U.S. Economy Falls at 3.8 Percent Rate at Year's End
Two-Year Recession Deepens; Quickest Economic Contraction in Quarter-Century
By Annys Shin and Howard Schneider
Washington Post Staff Writers
Friday, January 30, 2009; 11:06 AM
Households and businesses slashed spending during the last three months of 2008, causing the quickest economic contraction in a quarter-century and deepening a recession entering its second year.
New data from the Commerce Department released this morning show the U.S. economy shrank at a 3.8 percent seasonally adjusted annual rate from October through December, compared with the previous three months. The number is an initial estimate that might change as more information is collected.
It was the steepest quarterly contraction since early 1982 -- when the country was mired in a deep downturn -- and shows how a global credit crunch, a weak U.S. real estate market and a decline in consumer spending have combined to undercut economic growth.
The 3.8 percent decline in gross domestic product from October through December compares with a 0.5 percent decline in the previous three months, and modest growth for the first half of the year. For all of 2008, gross domestic product -- a broad measure of the goods and services produced by the economy -- rose 1.3 percent, compared with 2 percent the year before. It is the weakest showing since 2001, when the aftershock of the collapse of the technology industry and the Sept. 11 terrorist attacks held annual growth to just 0.8 percent.
Although the economy did expand in 2008, economists believe the country slid into recession in December 2007, as growth slowed and businesses began cutting jobs.
This morning's data follow a wave of negative statistics from key global economies: plummeting December home sales in the United States, thousands of new U.S. job cuts, a nearly 10 percent decline announced today in Japanese industrial production.
Although the GDP report was better overall than expected -- many analysts were looking for a contraction in excess of 5 percent -- the details reflected broad weakness in the economy and led to predictions of more bad news to come.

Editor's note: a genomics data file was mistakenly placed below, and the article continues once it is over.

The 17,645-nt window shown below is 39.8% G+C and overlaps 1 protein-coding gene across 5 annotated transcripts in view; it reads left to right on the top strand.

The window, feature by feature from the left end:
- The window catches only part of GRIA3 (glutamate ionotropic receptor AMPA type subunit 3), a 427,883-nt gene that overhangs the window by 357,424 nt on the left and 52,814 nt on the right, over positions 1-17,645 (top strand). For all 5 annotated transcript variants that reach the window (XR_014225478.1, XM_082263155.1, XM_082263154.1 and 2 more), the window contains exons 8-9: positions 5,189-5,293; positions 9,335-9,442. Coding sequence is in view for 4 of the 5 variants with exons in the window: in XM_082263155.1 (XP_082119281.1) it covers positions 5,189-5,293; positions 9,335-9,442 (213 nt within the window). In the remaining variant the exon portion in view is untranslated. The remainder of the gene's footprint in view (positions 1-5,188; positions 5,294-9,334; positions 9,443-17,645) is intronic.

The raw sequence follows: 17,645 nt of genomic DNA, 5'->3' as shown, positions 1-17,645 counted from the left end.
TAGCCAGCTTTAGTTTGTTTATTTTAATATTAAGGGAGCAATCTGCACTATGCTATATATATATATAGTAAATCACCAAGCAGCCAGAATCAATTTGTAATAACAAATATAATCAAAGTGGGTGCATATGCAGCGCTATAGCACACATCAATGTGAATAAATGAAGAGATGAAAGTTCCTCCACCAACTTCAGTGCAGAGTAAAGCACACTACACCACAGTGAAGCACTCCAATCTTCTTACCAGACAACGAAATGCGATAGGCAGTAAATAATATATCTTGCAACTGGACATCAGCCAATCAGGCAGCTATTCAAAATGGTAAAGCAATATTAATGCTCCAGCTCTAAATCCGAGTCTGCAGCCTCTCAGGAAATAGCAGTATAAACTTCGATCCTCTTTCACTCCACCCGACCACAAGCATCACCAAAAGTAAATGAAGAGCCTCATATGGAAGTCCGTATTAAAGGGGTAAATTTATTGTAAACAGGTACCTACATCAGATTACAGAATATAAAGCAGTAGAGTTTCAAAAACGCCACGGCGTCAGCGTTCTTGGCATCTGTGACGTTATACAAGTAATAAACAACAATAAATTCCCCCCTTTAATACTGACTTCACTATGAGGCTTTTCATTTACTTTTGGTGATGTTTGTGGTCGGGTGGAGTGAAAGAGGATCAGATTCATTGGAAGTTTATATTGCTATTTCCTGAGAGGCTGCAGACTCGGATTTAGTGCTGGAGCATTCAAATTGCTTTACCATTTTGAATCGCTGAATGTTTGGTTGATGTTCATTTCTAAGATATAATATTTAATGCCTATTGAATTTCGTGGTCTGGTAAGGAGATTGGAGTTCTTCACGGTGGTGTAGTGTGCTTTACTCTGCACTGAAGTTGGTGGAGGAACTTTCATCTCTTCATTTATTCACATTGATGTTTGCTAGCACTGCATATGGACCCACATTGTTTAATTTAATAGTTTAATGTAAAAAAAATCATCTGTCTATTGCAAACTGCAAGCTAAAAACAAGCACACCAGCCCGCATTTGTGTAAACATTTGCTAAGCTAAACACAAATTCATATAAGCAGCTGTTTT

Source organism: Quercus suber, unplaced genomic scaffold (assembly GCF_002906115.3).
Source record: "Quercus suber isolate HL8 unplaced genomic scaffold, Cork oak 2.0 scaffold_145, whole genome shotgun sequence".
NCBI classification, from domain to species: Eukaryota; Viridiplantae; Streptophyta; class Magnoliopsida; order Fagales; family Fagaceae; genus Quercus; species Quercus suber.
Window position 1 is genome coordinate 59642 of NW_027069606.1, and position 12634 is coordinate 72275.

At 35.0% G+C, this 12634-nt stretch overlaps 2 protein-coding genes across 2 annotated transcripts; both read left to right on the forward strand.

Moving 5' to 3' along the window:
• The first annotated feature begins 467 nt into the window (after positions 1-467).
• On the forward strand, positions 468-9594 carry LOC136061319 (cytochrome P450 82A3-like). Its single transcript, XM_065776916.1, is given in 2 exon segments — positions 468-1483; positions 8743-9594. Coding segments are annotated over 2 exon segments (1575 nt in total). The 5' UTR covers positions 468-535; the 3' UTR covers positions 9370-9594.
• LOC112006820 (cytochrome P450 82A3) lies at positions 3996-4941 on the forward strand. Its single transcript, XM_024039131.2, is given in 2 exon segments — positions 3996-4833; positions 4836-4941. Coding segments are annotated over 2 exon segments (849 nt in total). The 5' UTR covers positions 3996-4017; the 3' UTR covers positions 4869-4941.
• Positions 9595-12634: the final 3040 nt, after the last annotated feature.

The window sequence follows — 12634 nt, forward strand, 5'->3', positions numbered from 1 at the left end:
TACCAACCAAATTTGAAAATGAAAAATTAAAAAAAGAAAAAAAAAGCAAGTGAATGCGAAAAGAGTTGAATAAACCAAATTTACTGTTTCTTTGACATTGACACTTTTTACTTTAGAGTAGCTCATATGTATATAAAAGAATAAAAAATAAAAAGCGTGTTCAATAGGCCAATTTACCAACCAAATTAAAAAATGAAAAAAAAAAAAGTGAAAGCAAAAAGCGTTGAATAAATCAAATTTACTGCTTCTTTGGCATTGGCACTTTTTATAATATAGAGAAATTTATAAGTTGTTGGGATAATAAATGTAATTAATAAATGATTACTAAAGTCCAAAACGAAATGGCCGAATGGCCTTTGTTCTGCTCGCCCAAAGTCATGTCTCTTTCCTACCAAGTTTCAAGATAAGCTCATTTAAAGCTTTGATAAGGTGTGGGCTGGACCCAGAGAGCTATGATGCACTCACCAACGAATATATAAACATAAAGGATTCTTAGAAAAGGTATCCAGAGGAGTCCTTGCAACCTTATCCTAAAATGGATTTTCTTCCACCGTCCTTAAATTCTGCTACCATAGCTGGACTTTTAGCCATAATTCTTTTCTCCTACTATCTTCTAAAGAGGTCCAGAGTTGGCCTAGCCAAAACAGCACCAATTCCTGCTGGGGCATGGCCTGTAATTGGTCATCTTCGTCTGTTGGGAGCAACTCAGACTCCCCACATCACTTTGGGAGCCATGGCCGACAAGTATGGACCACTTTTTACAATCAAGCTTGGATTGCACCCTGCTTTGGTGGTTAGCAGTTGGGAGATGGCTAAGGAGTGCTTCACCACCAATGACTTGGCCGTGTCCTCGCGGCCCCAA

Ian Shepherdson, chief U.S. economist with the High Frequency Economics consulting firm, noted that a large buildup in business inventories made the contraction seem more moderate than it was. Increases in private inventories are considered to add to economic growth. Factoring that out, the economy contracted by 5.1 percent over the quarter.
Other signs of weakness in today's report: Consumption spending fell 3.5 percent; exports dropped nearly 20 percent; and overall investment fell nearly 20 percent, with business purchases of equipment and software declining even further, by almost 28 percent.
"We are not comforted," said Shepherdson, because the details of the report show such weakness in main components of the economy.
President Obama is pushing a major stimulus package he says will help the country through the downturn, and the White House said that today's numbers emphasize the need for fast action. The House approved the package earlier this week.
The decline in GPD "is not just an economic concept, it is a continuing disaster for America's working families," Obama said this morning. "The recession is deepening and the urgency of our economic crisis is growing." "The large decline confirms the evidence from other indicators, such as payroll employment and the unemployment rate, that the U.S. economy continues to contract severely," Christina D. Romer, head of the Council of Economic Advisors, said in a statement. "Aggressive, well-designed fiscal stimulus is critical to reversing this severe decline and putting the economy on the road to recovery and improved long-run growth."
Stocks, which had stumbled yesterday on the dire economic data, opened up slightly today on the better-than-expected GDP report but quickly fell. The major U.S. indexes were all down about 1 percent at 10:47 a.m.
The slowdown has had a major impact on home sales, according to government data released yesterday. Sales of new homes in December plunged 14 percent from the month before and nearly 45 percent from December 2007, according to the government report. It was the worst month on record dating to the early 1960s.
Recent data have been even gloomier than many analysts' estimates. Home sales, for instance, were expected to fall to an annual pace of 397,000; instead they dropped to 331,000. Layoffs, too, have piled up faster than expected, worsening the outlook for an economic recovery.